Again, parents are strongly advised to keep a record and consider sending it certified mail. The state DOE’s mailing address is 101 Pleasant Street, Concord, NH 03301-3860.
Parents and guardians are required to keep records of each student's home education program. The portfolio must include a list of books the student reads and work-product samples from the year such as worksheets, writing samples, videos, computer programs, tests, and creative pieces. Records do not have to be comprehensive; several pages per subject from the study period is often sufficient. The year-end assessment -- a standardized test, teacher evaluation, or mutually accepted method agreed upon by the Participating Agency -- should also be maintained. These records must be kept a minimum of two years from the date instruction ended. Note that school districts cannot demand to review the student’s records, but they may be required for participation in school-sponsored activities, course placement, or proof against educational neglect.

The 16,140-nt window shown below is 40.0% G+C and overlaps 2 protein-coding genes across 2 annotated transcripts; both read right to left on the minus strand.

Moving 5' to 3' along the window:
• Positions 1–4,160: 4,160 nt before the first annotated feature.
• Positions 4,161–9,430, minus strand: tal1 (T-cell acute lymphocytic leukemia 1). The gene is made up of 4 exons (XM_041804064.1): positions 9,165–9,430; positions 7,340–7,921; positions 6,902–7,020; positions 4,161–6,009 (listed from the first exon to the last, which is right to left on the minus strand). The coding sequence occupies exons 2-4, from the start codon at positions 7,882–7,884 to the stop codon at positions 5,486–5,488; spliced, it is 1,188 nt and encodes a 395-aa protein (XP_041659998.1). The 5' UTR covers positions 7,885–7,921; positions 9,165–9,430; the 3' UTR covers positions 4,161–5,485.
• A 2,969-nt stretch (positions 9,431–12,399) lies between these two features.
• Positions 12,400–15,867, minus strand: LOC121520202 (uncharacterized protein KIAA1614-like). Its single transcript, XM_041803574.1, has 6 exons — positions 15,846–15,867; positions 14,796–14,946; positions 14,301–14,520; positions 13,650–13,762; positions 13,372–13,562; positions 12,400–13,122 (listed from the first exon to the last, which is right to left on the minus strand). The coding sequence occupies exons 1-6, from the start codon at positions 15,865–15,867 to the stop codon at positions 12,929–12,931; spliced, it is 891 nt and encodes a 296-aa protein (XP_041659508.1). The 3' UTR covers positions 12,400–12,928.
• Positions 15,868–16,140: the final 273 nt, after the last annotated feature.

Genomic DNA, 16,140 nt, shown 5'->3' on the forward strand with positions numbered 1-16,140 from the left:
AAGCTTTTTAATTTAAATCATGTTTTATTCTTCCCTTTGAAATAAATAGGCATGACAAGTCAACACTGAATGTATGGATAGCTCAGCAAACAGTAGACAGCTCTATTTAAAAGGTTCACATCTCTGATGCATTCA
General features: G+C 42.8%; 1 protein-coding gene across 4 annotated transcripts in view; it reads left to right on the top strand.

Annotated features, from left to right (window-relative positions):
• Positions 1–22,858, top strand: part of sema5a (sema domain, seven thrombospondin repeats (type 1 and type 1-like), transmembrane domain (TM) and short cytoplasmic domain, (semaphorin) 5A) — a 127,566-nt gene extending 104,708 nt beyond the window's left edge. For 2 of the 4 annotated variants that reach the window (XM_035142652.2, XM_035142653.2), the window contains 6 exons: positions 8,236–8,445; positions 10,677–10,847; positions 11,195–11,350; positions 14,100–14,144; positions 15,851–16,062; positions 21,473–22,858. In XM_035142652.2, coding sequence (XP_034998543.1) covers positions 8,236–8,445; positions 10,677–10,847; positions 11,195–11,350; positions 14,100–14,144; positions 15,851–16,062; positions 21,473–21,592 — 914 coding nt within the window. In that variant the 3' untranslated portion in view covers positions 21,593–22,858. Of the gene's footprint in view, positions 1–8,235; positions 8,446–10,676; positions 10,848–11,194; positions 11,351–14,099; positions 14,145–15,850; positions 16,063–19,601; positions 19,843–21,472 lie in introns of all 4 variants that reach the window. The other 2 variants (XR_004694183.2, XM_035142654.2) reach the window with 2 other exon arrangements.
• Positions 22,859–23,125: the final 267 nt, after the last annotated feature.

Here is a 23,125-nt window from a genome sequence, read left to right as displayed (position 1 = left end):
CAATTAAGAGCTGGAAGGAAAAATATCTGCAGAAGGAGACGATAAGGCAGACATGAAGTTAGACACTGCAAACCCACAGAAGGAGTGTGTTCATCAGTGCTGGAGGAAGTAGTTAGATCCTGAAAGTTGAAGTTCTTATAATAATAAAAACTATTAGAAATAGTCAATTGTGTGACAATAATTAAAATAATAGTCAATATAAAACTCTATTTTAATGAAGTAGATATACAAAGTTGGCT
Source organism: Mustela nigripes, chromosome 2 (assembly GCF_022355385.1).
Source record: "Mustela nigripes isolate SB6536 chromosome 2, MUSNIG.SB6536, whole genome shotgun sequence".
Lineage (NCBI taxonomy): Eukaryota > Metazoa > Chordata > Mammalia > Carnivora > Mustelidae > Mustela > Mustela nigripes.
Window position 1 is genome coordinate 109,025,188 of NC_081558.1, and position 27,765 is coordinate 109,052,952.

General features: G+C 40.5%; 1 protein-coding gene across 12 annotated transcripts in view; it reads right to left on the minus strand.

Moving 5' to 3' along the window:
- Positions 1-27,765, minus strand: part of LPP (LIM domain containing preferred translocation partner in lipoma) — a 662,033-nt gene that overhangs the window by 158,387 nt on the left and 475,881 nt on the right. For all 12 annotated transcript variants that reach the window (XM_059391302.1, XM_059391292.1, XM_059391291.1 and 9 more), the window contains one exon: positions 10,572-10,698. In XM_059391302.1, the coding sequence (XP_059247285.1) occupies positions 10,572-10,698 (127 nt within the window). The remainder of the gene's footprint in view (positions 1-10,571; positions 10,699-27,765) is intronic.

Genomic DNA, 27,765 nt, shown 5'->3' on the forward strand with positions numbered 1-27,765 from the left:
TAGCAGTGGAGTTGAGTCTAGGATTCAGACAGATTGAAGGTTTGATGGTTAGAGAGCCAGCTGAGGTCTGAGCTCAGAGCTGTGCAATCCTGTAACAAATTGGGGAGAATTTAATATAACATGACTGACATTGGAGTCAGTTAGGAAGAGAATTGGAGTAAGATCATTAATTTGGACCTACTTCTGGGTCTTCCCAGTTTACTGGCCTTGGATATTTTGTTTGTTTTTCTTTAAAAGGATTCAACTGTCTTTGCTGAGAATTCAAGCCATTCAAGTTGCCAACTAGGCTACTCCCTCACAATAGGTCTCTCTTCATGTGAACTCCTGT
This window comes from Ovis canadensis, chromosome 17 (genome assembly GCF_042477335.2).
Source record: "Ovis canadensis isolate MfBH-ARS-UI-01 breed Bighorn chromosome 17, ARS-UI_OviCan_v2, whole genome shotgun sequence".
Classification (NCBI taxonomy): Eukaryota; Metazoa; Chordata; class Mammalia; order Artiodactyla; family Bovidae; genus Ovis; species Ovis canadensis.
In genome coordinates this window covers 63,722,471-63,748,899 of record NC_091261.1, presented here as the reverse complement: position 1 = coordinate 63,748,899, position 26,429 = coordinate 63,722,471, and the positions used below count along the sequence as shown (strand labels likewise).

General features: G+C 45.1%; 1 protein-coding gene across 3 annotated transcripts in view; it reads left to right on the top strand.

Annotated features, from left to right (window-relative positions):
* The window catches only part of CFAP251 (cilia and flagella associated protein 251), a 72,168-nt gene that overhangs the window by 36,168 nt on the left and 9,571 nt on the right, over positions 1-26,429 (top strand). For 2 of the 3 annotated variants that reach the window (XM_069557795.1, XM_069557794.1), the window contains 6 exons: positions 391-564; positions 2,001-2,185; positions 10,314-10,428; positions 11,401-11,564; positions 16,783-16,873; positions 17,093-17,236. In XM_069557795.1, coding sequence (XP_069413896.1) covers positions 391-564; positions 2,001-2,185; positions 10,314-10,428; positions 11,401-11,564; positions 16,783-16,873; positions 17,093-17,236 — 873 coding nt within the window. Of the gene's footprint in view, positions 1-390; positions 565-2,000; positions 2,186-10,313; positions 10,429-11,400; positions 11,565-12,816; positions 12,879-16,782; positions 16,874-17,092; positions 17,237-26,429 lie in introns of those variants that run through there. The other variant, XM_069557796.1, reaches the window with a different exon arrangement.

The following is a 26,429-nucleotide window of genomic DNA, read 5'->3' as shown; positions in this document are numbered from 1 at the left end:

- year-end evaluation
Families must satisfy this requirement with a standardized achievement test, an evaluation by a certified teacher, or another method acceptable to the parents and Participating Agency. Again, this is when working with a private school can be beneficial. Results may be kept private; families are not required to submit them to the Participating Agency.
Numerous standardized tests are available and each has different administration requirements, fees, and scoring turn-around times. Some, but not all, are aligned with Common Core Standards. Students are expected to achieve a composite score at or above the 40th percentile.
Evaluations by a certified teacher may include review of the portfolio and mementos from the school year such as playbills, records from sports programs, field trips, etc. The evaluation must determine if the child has demonstrated “progress commensurate with age and ability.” This can be particularly favorable for unschoolers and students with special needs. The evaluation must be signed by parents to be considered complete, so do not sign it unless it is acceptable. We compiled resources for organizing a portfolio.